In which our intrepid hero closes some tabs in Firefox.

Although I use Firefox these days, I’ve long been a fan of Opera. If it weren’t for the fact that a lot of high-traffic sites—whose designers should know better—simply don’t work with Opera, then I’d still be using it today. I generally find that it’s the fastest, most standards-compliant browser, and that it not only has superior disability support, but that its user interface features tend also to be years ahead of its competition.

One particular feature that I’ve adored for several more years than your average IE victim user is tabbed browsing. At any one time, I have up to two dozen tabs open. Which gets awfully cumbersome, especially when some half-baked Facebook app decides to open a new tab, and I have to scroll all the way to the end in order to determine what obscure breed of petunia I am.

Most of the tabbed items are things I’d like to blog about, but often take forever to get around to doing.

So, first off, we’ll start with the Sydney Morning Herald‘s report on a $AUD642 million cut to federal government spending culled from last-minute Howard government promises, ostensibly to put a brake on inflation. Presumably, too, making private schools repay $2 billion in government overfunding might make a dent in inflation, too.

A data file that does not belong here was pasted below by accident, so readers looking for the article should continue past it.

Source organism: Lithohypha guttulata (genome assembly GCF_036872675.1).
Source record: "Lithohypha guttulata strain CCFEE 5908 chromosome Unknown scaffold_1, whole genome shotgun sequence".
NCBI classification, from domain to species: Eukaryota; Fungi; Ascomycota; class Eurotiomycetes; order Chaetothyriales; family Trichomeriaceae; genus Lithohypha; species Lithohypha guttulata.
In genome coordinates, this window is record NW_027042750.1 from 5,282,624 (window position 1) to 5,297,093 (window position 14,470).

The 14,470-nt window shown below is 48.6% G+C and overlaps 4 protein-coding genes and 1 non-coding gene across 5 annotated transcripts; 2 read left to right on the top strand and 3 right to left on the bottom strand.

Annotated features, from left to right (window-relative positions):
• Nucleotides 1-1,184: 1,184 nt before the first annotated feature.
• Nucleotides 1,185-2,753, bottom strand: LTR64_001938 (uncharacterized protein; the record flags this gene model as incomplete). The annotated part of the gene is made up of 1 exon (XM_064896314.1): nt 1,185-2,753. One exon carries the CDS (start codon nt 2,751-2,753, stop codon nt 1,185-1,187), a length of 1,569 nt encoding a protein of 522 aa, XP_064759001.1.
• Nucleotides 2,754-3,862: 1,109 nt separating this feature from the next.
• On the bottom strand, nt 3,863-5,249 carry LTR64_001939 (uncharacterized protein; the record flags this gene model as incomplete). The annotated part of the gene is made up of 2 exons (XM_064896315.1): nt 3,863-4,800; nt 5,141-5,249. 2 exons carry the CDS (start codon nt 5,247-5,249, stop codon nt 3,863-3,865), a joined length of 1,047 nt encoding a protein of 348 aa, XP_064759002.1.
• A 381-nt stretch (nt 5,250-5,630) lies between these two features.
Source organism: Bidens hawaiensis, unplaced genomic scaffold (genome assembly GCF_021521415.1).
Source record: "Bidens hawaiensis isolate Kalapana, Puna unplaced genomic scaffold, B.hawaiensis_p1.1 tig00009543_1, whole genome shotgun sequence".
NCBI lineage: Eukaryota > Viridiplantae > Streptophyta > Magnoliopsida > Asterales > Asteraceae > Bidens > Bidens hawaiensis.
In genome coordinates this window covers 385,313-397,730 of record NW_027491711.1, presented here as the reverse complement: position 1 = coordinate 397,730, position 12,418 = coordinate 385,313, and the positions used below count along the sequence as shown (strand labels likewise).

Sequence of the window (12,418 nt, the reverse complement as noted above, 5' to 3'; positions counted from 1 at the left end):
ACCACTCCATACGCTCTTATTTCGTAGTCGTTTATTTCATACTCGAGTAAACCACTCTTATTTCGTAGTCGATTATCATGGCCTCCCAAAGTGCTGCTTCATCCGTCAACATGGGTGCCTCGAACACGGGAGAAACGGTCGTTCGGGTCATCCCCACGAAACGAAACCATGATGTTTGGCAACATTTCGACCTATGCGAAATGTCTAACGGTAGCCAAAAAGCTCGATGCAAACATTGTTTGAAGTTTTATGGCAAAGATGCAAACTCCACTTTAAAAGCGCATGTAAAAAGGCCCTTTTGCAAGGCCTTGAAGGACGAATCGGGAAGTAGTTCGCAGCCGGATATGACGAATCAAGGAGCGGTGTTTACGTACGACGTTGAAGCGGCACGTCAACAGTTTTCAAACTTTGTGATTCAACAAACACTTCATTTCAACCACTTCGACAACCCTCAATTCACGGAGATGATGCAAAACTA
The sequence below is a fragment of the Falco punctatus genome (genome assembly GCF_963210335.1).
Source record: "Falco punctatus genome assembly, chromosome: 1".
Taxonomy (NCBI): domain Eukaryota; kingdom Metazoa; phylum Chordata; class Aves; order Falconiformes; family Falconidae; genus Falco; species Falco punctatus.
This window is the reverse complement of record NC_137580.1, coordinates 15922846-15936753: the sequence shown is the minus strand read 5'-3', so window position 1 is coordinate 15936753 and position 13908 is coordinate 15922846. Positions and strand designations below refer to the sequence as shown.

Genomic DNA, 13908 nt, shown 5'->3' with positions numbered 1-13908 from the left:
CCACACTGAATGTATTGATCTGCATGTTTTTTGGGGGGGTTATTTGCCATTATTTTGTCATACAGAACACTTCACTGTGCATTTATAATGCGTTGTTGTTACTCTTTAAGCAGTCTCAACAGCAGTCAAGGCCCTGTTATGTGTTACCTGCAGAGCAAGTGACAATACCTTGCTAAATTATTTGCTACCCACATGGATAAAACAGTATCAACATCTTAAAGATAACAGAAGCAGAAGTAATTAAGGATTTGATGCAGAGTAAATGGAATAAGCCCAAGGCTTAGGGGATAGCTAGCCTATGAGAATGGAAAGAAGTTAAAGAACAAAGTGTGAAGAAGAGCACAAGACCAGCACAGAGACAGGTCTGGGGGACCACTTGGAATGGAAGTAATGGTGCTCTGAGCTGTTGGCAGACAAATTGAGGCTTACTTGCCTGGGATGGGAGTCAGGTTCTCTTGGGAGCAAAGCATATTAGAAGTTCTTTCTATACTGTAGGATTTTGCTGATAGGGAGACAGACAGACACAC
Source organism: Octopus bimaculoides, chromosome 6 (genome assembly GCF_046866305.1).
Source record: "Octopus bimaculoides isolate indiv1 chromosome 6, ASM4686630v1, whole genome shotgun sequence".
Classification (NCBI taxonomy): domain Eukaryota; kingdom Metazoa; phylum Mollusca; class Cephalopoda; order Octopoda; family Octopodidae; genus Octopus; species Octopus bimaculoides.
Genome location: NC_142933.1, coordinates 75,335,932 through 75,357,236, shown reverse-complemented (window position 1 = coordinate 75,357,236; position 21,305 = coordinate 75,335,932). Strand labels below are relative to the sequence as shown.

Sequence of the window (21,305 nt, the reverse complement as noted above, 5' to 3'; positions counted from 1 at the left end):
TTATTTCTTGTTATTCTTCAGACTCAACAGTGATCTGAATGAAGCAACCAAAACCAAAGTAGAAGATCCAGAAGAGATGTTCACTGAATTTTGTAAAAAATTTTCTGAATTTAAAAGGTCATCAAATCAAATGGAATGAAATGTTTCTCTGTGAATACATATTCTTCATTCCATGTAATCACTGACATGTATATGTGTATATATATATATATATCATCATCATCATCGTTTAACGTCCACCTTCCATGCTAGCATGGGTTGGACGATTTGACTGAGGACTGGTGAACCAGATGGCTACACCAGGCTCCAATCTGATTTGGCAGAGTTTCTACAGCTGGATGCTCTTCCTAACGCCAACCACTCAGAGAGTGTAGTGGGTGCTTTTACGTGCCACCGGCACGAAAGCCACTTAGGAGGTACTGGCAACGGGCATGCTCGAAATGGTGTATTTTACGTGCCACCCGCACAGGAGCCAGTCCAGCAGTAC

On the other hand, the new Rudd government seems intent on delivering a promised $31 billion in income tax cuts. (Granted, the Liberals promised a few billion more, but that merely suggests that the latter might have had one or two more idiots in Cabinet than Labor does now.)

Considering that the pundits keep telling us that Australia’s inflation and foreign debt woes seem to be driven by the consumer sector, is it really that great an idea to provide the consumer additional security to procure credit?

More recently, Rudd decided to institute a meeting of 1000 great minds in order to plot a course for Australia’s future. Whilst less cynical minds might applaud Rudd for his inclusive attitude to policy formulation, I’m inclined to believe that Rudd’s confidence in his policy advisers is less than total.

(It would also tend to suggest that the Coalition lost last year’s election, not because its policies were worse, but because it had simply become too objectionable to be given a fifth term in government.)

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